Buying gold in monthly installments is one common strategy used by gold investors. It allows you to plan out your purchases over a long period of time. There is value based on consistently accumulating more metal on a regular basis as you go.

There are several advantages to this approach—but there are also pitfalls associated with some gold subscription services.

gold bullion

An array of gold bullion in the form of coins and bars.

Below I'll explain how to buy gold in monthly installments. We'll also discuss the pros and cons of structuring your gold purchases ahead of time.

Develop a Gold Savings Plan

Developing a plan of action is an essential step before embarking on any investment decision. Even intelligent investors will face difficulties if they neglect planning ahead. This is true for bonds and the stock market, and it applies equally to gold.

There are two options for structuring your periodic gold accumulation. You can either sign up for a subscription program, or you can simply do the same thing yourself (without paying extra for the service). Despite what you may have expected, you can invest monthly in gold without anyone's help. You can buy gold in installments of any length, in fact.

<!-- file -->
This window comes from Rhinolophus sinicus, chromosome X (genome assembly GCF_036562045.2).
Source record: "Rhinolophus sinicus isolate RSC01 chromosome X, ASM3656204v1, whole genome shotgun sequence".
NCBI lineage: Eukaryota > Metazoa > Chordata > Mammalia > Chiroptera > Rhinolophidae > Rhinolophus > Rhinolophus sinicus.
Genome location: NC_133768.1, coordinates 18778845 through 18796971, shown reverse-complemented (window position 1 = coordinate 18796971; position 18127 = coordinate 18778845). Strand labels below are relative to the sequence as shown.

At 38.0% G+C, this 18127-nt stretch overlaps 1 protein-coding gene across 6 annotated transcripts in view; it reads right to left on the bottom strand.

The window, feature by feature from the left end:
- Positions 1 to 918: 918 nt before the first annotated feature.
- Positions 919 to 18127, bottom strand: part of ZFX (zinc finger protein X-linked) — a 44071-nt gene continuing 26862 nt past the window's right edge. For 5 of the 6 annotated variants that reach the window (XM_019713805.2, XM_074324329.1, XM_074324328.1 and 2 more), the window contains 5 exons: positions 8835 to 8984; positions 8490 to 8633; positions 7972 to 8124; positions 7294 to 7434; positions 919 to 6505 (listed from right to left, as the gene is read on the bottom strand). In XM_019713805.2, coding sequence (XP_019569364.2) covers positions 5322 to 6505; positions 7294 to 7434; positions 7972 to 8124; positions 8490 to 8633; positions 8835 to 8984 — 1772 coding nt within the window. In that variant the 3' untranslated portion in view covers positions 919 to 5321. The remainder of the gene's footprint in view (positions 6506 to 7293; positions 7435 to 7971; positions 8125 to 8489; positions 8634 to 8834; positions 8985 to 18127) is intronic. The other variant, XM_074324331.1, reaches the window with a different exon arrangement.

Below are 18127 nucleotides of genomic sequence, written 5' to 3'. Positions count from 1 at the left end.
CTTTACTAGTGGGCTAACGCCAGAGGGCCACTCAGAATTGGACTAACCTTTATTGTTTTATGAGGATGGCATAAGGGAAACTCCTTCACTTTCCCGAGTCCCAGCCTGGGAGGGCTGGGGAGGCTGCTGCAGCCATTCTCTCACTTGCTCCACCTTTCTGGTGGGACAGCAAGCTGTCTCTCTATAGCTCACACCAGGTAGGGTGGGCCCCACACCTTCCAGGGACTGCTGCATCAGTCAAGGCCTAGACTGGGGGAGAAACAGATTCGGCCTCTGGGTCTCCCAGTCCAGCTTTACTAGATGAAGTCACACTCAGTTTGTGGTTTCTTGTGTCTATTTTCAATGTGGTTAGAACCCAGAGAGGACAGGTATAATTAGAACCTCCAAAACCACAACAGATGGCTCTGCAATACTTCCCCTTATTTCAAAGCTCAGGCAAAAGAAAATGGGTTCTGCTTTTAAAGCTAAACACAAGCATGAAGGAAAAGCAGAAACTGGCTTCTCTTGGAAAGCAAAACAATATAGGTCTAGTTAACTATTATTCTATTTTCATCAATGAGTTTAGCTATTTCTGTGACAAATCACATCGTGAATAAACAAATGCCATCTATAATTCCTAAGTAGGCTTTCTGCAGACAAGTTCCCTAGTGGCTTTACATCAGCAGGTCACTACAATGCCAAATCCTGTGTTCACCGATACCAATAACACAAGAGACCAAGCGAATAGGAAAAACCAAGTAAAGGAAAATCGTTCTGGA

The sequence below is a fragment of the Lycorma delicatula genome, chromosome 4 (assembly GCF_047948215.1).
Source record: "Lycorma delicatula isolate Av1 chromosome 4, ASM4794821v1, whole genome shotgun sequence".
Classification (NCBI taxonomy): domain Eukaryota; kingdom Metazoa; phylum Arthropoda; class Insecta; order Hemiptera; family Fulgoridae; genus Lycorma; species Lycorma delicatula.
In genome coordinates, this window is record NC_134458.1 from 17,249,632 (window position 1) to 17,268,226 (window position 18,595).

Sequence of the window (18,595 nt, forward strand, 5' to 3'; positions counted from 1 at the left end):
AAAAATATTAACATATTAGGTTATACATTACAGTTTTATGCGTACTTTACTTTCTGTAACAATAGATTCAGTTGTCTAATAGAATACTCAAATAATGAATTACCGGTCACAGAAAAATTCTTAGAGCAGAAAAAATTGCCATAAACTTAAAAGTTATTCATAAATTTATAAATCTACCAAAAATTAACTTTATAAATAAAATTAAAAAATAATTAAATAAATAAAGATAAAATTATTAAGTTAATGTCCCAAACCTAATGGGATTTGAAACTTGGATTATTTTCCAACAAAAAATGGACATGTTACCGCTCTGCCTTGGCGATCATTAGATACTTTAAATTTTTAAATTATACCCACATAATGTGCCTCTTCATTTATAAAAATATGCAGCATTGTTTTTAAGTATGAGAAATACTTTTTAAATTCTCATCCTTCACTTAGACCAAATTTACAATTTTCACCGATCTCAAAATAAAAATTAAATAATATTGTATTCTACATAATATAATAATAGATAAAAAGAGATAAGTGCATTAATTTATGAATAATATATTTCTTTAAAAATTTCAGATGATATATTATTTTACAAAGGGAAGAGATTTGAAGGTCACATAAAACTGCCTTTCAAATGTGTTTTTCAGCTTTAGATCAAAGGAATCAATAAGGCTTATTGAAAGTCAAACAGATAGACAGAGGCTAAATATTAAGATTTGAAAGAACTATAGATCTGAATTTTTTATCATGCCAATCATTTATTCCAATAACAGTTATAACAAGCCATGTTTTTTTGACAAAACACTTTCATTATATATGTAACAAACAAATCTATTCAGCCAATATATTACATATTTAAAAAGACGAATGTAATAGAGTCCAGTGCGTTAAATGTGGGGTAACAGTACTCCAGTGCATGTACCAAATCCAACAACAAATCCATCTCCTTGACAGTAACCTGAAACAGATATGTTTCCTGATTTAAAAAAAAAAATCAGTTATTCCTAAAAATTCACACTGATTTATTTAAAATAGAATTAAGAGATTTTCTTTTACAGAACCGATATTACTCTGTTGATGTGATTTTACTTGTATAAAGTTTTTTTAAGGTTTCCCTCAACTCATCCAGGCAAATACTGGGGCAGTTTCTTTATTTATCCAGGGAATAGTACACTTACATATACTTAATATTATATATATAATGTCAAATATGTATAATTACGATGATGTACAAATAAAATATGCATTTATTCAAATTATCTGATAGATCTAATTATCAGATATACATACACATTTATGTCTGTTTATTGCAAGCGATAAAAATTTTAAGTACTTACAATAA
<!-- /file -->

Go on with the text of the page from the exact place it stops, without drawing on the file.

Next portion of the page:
Whichever option you choose, the goal is the same: gradually stacking up more gold. It should absolutely be thought of as a type of savings plan. In both cases, one of the key benefits of a gold savings plan is to rigorously budget your investment dollars.

If you buy the gold yourself, this can be done through a self-directed IRA (often called a Gold IRA). Investing in gold through your retirement account does place a limit on your annual contribution ($5,000 maximum) in the United States, however. You still have the flexibility to buy more than $5,000 of silver and gold per year outside of your IRA.

Consider Dollar Cost Averaging

Dollar cost averaging is a fairly straightforward strategy. You buy a fixed dollar amount, or fixed quantity, of gold at regular intervals. The purchases could be made weekly, monthly, quarterly, or any other consistent time period.